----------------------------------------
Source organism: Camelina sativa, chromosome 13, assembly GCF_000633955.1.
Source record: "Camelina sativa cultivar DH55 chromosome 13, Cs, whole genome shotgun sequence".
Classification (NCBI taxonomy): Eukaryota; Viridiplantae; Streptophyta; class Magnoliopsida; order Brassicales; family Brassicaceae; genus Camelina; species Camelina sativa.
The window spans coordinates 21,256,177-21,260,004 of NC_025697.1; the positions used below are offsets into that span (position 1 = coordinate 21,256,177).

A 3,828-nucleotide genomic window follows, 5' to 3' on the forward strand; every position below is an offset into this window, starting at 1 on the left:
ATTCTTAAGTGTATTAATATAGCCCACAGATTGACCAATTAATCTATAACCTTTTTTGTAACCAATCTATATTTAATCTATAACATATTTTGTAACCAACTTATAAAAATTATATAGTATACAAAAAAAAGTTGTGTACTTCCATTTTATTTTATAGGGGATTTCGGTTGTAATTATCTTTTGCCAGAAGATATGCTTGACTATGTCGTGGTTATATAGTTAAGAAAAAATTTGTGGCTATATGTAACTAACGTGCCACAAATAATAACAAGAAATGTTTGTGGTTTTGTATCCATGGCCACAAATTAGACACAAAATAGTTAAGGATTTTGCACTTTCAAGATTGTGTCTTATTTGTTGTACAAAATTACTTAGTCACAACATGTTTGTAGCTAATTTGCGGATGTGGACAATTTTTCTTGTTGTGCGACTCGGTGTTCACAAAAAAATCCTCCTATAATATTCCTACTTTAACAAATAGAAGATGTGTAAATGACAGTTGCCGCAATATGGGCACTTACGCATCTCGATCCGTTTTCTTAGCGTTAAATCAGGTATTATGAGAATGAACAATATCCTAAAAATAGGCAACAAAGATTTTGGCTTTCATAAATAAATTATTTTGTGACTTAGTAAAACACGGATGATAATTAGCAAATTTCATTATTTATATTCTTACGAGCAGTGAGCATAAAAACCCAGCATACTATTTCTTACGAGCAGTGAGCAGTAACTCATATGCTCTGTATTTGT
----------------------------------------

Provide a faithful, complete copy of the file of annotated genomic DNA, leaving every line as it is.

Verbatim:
Source organism: Camelina sativa, chromosome 13, assembly GCF_000633955.1.
Source record: "Camelina sativa cultivar DH55 chromosome 13, Cs, whole genome shotgun sequence".
Classification (NCBI taxonomy): Eukaryota; Viridiplantae; Streptophyta; class Magnoliopsida; order Brassicales; family Brassicaceae; genus Camelina; species Camelina sativa.
The window spans coordinates 21,256,177-21,260,004 of NC_025697.1; the positions used below are offsets into that span (position 1 = coordinate 21,256,177).

A 3,828-nucleotide genomic window follows, 5' to 3' on the forward strand; every position below is an offset into this window, starting at 1 on the left:
ATTCTTAAGTGTATTAATATAGCCCACAGATTGACCAATTAATCTATAACCTTTTTTGTAACCAATCTATATTTAATCTATAACATATTTTGTAACCAACTTATAAAAATTATATAGTATACAAAAAAAAGTTGTGTACTTCCATTTTATTTTATAGGGGATTTCGGTTGTAATTATCTTTTGCCAGAAGATATGCTTGACTATGTCGTGGTTATATAGTTAAGAAAAAATTTGTGGCTATATGTAACTAACGTGCCACAAATAATAACAAGAAATGTTTGTGGTTTTGTATCCATGGCCACAAATTAGACACAAAATAGTTAAGGATTTTGCACTTTCAAGATTGTGTCTTATTTGTTGTACAAAATTACTTAGTCACAACATGTTTGTAGCTAATTTGCGGATGTGGACAATTTTTCTTGTTGTGCGACTCGGTGTTCACAAAAAAATCCTCCTATAATATTCCTACTTTAACAAATAGAAGATGTGTAAATGACAGTTGCCGCAATATGGGCACTTACGCATCTCGATCCGTTTTCTTAGCGTTAAATCAGGTATTATGAGAATGAACAATATCCTAAAAATAGGCAACAAAGATTTTGGCTTTCATAAATAAATTATTTTGTGACTTAGTAAAACACGGATGATAATTAGCAAATTTCATTATTTATATTCTTACGAGCAGTGAGCATAAAAACCCAGCATACTATTTCTTACGAGCAGTGAGCAGTAACTCATATGCTCTGTATTTGT